Trade law centre for Southern Africa, April 29, 2011
By Fredrick Njehu
Civil society organisations, popularly known as the fourth estate, have been known to play a very significant role in our societies economically, socially and politically.
Most of these organisations have been very instrumental in changing the face of the world. As much as they may not be as well resourced as their counterparts in the state and private sector, they have been known to utilise the few resources at their disposal to make a significant contribution to the society.
The majority of their activities have been informed by evidence based research and analyses which have been used widely to complement other stakeholders’ efforts, such as the state, and influence policy at high levels. It’s worth noting that some of their actions have impacted positively on the outcome of policy adoption and implementation.
In Africa, for instance, they have been actively engaged in campaigns and interventions to fight poverty, fostering equity, accountability and transparency, defending human rights violations, improving governance to protect citizens as well as consumers in general, and played a splendid role in complementing private business practices.
They have established networks, coalitions, and groups in order to drive their lobby and advocacy activities. They have been instrumental to the development of a critical mass of knowledgeable and empowered groups by fostering their confidence and capacity in articulating grassroots needs.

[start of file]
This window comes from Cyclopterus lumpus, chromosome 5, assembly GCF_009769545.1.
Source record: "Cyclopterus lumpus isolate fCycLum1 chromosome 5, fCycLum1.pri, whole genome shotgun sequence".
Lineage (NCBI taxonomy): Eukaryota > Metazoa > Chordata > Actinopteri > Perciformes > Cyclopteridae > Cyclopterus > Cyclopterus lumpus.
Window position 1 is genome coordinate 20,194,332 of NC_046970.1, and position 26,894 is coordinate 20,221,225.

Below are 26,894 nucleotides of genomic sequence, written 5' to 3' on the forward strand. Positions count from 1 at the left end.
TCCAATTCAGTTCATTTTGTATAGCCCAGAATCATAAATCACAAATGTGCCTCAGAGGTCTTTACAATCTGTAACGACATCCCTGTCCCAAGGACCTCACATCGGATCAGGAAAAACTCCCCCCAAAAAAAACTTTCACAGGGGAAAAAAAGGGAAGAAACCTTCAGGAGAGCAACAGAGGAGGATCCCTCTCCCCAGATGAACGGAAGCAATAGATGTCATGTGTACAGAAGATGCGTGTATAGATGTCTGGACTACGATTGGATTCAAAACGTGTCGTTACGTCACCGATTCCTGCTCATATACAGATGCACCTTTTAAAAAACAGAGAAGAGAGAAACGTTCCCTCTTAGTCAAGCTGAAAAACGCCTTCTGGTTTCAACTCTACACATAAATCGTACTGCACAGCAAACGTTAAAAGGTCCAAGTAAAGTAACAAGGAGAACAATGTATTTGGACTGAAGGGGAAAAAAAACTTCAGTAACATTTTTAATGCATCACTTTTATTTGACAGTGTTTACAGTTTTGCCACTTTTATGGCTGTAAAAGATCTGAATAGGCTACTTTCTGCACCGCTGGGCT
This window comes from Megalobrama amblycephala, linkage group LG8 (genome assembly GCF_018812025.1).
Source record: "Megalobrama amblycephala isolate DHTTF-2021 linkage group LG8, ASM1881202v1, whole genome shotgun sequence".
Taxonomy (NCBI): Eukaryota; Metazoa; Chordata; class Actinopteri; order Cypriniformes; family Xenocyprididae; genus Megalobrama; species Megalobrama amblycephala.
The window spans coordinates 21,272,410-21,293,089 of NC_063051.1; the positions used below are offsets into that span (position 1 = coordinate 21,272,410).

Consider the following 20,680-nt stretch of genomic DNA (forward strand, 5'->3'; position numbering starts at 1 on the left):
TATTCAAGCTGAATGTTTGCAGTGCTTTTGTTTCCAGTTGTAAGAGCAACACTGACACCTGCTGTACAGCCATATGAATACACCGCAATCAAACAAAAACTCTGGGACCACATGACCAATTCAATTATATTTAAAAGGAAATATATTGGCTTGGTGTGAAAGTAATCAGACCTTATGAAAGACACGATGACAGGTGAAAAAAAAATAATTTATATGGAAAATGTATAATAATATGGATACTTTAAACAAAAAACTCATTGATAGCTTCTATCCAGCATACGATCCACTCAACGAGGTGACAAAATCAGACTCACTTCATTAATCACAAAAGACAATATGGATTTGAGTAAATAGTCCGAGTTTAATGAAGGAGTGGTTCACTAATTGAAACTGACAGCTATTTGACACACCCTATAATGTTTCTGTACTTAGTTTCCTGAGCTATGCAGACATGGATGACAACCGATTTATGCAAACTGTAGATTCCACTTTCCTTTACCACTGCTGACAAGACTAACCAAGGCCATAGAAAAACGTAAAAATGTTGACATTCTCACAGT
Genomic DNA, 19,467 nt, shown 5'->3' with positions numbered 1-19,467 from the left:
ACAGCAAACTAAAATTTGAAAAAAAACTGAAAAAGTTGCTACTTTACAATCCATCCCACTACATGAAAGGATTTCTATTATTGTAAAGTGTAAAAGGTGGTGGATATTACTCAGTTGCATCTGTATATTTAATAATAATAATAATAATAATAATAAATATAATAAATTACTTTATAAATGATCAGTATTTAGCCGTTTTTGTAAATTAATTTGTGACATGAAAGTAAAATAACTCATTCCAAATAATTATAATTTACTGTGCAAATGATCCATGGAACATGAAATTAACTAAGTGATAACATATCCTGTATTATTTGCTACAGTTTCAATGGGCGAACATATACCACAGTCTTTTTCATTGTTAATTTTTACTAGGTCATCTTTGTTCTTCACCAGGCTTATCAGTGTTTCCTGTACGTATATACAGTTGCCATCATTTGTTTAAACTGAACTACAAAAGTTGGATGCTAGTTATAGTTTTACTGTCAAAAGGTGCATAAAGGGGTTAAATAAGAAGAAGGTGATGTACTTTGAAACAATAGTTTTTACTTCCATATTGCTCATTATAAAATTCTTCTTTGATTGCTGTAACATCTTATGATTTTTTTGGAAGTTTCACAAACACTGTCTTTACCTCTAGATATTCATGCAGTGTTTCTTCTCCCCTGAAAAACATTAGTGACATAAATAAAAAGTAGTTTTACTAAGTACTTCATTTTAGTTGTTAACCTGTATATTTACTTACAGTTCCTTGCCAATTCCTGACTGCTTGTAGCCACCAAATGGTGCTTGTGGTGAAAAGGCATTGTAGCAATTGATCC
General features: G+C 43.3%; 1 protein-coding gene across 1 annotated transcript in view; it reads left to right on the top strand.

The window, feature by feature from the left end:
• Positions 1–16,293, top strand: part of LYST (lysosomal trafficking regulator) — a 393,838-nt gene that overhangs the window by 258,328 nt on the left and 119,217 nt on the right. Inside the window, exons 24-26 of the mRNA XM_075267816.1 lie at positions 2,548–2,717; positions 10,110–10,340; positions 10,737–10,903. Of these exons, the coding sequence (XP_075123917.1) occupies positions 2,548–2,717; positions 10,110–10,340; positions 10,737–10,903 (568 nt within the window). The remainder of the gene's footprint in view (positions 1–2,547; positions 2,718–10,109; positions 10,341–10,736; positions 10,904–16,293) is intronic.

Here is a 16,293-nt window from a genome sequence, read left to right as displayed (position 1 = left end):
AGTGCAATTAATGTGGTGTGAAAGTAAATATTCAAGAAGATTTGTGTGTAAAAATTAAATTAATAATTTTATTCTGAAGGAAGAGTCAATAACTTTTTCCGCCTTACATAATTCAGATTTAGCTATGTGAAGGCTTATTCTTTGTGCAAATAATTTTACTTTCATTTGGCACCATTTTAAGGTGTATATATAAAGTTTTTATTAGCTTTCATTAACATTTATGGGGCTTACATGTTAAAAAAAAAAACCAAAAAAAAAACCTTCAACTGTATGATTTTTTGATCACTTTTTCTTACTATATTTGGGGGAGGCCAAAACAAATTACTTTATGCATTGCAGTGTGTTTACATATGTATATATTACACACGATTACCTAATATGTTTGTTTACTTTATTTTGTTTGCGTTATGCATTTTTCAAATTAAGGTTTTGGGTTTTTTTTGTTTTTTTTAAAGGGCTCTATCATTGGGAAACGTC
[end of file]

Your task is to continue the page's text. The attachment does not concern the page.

Over decades, they have continually lobbied in different global platforms, such as the Copenhagen climate change talks, series of WTO negotiations, United nations MDG Campaigns, EU Economic partnership agreements, EAC-ACP Cotonou agreement, establishment of various regional blocs in Africa including EAC, ECOWAS, SADC and COMESA, launch of various declarations such as the Abuja, Accra, Arusha, Addis Ababa and Maputo treaties, to mention but a few.
There is need for the civil society and government to embrace the responsibility of mutual existence, create a holistic legal mechanism of engagement, harmonising their activities and play a more complementary role in order to have a more positive impact in their respective activities. Civil society organisations can ensure that they utilise the policy space accorded to them in the best way possible. This will ensure effective execution of their mandate in a very benevolent manner.
Njehu is a trade analyst, CUTS International, Nairobi.
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